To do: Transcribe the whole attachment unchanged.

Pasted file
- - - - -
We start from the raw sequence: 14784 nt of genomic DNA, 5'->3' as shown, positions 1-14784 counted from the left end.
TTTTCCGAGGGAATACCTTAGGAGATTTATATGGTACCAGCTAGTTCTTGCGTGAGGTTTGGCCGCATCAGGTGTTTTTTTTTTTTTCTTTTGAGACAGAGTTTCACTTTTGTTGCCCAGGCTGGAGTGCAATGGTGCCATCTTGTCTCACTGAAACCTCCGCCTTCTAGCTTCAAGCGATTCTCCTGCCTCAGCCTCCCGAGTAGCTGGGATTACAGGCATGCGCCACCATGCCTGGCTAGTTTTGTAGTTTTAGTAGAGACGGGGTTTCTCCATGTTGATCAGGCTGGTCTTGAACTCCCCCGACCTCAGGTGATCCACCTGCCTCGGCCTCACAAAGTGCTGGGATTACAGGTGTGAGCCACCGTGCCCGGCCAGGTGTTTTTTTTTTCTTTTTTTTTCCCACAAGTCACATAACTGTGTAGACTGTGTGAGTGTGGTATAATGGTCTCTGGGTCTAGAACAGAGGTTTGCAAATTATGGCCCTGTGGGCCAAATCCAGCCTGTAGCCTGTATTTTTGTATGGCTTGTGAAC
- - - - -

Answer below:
We start from the raw sequence: 14784 nt of genomic DNA, 5'->3' as shown, positions 1-14784 counted from the left end.
TTTTCCGAGGGAATACCTTAGGAGATTTATATGGTACCAGCTAGTTCTTGCGTGAGGTTTGGCCGCATCAGGTGTTTTTTTTTTTTTCTTTTGAGACAGAGTTTCACTTTTGTTGCCCAGGCTGGAGTGCAATGGTGCCATCTTGTCTCACTGAAACCTCCGCCTTCTAGCTTCAAGCGATTCTCCTGCCTCAGCCTCCCGAGTAGCTGGGATTACAGGCATGCGCCACCATGCCTGGCTAGTTTTGTAGTTTTAGTAGAGACGGGGTTTCTCCATGTTGATCAGGCTGGTCTTGAACTCCCCCGACCTCAGGTGATCCACCTGCCTCGGCCTCACAAAGTGCTGGGATTACAGGTGTGAGCCACCGTGCCCGGCCAGGTGTTTTTTTTTTCTTTTTTTTTCCCACAAGTCACATAACTGTGTAGACTGTGTGAGTGTGGTATAATGGTCTCTGGGTCTAGAACAGAGGTTTGCAAATTATGGCCCTGTGGGCCAAATCCAGCCTGTAGCCTGTATTTTTGTATGGCTTGTGAAC